Consumer Fraud

OSHA Orders Salon To Pay Employee Fired For Whistleblower Complaint

formaldehyde toxic chemicals hair straightening salon Maxipixel dot net 315x210 OSHA Orders Salon To Pay Employee Fired For Whistleblower ComplaintA Pennsylvania hair salon will have to pay a former employee $40,000 in back pay after the Occupational Safety and Health Administration (OSHA) found the salon owners unlawfully fired the employee in retaliation for contacting OSHA with health and safety concerns.

OSHA said the U.S. Department of Labor filed a lawsuit against Blown Away Dry Bar and Salon in Kennett Square, Pennsylvania, on behalf of the hairstylist. The lawsuit was prompted by a complaint the hairstylist’s husband reported to OSHA.

Business Insurance fills in some of the details of the case, announced by OSHA on Feb. 19. In March 2017, employees of Blown Away expressed concerns about their health and safety when the salon’s toilet repeatedly backed up and overflowed.

According to Business Insurance, Jennifer Singer, who owns the salon with her husband, wouldn’t allow the employees to close the business on that day despite the unsanitary conditions, even after employees texted photos and described the situation.

The next day, a cleaning crew tracked soiled water throughout the salon, then treated the bathroom with harsh chemicals.

“Employees experienced gagging and nausea as a result of the smell of waste in the salon,” the complaint stated, according to Business Insurance. “After the cleaning crew sprayed chemicals in the bathroom, the staff experienced burning eyes, headaches and nausea.”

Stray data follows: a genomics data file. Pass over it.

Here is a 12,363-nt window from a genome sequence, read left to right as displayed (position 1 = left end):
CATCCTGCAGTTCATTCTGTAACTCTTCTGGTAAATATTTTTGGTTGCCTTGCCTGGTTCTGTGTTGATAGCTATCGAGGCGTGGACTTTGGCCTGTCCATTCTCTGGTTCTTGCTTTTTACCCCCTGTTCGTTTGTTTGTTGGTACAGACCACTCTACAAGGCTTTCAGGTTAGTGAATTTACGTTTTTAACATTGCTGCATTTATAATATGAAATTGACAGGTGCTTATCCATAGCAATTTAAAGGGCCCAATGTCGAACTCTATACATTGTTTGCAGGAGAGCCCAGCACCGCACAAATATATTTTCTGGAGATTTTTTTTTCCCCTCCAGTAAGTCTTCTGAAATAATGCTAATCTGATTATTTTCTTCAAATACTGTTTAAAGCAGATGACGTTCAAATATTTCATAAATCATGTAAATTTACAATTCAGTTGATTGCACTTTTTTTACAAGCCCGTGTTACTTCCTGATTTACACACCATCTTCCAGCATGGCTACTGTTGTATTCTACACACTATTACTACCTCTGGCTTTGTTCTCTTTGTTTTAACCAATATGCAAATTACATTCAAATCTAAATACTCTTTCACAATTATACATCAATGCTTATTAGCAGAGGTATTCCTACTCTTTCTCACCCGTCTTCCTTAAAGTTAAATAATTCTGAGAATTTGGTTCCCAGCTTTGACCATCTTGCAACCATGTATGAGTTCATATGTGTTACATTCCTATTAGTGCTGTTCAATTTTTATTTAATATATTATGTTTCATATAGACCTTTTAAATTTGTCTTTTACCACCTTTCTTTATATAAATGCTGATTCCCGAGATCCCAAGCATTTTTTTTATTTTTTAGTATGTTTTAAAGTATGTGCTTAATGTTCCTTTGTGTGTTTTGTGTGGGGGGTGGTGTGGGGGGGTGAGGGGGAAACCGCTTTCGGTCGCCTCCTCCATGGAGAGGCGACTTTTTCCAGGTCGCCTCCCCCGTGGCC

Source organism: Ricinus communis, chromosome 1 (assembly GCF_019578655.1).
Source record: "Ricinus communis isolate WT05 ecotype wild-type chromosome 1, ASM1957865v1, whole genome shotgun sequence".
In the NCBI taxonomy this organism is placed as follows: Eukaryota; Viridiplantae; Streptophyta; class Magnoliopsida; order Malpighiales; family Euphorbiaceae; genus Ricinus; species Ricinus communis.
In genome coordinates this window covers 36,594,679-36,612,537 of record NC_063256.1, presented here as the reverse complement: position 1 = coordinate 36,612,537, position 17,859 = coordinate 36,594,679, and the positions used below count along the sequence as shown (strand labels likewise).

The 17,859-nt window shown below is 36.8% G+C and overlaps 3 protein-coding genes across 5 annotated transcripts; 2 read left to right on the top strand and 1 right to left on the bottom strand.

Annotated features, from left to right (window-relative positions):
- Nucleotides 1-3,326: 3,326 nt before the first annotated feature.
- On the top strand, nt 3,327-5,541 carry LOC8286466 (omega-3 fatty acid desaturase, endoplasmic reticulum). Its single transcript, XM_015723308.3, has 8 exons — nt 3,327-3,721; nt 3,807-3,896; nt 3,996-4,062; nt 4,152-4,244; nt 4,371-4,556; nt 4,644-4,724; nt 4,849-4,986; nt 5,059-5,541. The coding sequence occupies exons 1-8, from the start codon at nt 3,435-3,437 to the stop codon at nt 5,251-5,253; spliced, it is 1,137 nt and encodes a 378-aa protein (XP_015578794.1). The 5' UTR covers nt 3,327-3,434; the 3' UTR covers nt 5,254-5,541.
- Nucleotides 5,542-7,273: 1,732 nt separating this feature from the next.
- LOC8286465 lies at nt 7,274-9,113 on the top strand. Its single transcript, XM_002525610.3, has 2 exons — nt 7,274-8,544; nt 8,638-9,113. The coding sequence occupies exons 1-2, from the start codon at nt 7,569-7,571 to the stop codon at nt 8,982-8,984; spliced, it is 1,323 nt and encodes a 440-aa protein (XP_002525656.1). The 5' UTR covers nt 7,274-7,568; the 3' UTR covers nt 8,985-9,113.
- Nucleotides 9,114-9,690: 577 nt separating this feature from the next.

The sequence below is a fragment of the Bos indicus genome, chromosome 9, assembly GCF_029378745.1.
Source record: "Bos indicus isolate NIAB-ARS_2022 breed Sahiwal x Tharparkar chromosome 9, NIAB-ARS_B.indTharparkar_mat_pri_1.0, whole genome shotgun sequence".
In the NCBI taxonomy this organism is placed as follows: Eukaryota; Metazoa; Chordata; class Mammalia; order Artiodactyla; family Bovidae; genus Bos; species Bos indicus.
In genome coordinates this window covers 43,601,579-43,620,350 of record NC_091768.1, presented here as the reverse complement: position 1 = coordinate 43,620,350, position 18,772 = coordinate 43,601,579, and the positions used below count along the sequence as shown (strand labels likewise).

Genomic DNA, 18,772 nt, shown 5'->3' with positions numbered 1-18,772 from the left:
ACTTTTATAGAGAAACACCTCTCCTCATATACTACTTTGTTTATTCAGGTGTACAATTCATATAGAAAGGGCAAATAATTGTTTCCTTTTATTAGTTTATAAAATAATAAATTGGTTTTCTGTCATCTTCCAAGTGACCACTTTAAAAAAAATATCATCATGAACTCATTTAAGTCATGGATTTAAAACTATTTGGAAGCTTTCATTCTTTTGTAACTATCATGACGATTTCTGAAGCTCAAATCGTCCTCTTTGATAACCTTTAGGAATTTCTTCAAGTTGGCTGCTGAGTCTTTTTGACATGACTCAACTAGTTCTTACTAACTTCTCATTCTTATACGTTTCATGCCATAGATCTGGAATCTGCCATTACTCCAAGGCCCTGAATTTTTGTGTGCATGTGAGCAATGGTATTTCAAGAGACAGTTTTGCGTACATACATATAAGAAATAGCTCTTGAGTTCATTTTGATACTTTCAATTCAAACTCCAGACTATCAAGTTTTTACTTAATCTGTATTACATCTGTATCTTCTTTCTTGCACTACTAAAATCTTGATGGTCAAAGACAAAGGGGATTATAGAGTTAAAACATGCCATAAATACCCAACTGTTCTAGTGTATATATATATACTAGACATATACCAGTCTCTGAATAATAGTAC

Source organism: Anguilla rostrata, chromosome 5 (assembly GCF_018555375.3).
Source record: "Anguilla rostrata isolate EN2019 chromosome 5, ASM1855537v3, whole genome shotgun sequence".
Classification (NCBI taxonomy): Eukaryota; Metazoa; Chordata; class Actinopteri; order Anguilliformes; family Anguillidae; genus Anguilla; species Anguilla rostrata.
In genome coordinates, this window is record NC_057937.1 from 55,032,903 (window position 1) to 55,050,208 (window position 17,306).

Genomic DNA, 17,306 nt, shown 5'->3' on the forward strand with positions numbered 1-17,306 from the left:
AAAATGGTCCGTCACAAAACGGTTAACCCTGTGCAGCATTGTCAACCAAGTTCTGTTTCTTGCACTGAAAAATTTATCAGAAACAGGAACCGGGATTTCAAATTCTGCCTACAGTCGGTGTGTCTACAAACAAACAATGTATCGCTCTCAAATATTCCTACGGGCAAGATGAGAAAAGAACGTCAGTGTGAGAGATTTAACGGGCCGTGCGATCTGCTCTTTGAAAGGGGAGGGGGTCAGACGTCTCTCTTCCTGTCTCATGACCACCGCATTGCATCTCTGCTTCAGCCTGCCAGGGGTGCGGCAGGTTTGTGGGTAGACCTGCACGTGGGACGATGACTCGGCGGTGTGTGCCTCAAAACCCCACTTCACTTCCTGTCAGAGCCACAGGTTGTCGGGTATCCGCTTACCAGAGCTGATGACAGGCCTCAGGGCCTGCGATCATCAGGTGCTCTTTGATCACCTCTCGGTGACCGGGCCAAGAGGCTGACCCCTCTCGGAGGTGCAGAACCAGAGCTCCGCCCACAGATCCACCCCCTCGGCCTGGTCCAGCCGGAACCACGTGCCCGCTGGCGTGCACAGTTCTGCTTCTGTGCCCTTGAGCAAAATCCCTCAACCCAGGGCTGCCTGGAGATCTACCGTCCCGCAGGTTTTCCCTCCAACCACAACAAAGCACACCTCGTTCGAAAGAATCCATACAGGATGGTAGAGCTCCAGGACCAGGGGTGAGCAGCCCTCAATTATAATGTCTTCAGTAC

When the employee told her husband about the conditions at the salon and the owners’ response, he reported the hazards to OSHA. A few days later, another salon employee told Ms. Singer that the employee’s husband submitted a complaint to OSHA. The salon fired the employee on March 30, 2017, allegedly in retaliation for contacting OSHA.

A subsequent OSHA investigation found that the salon and its owners retaliated against the employee in violation of her whistleblower rights under the Occupational Safety and Health Act.

“Employees have the right to report workplace safety or health hazards without fear of retaliation from their employer,” said Philadelphia Regional Administrator Richard Mendelson. “This settlement goes a long way in making this employee whole after she was fired for engaging in an activity that is protected by law.”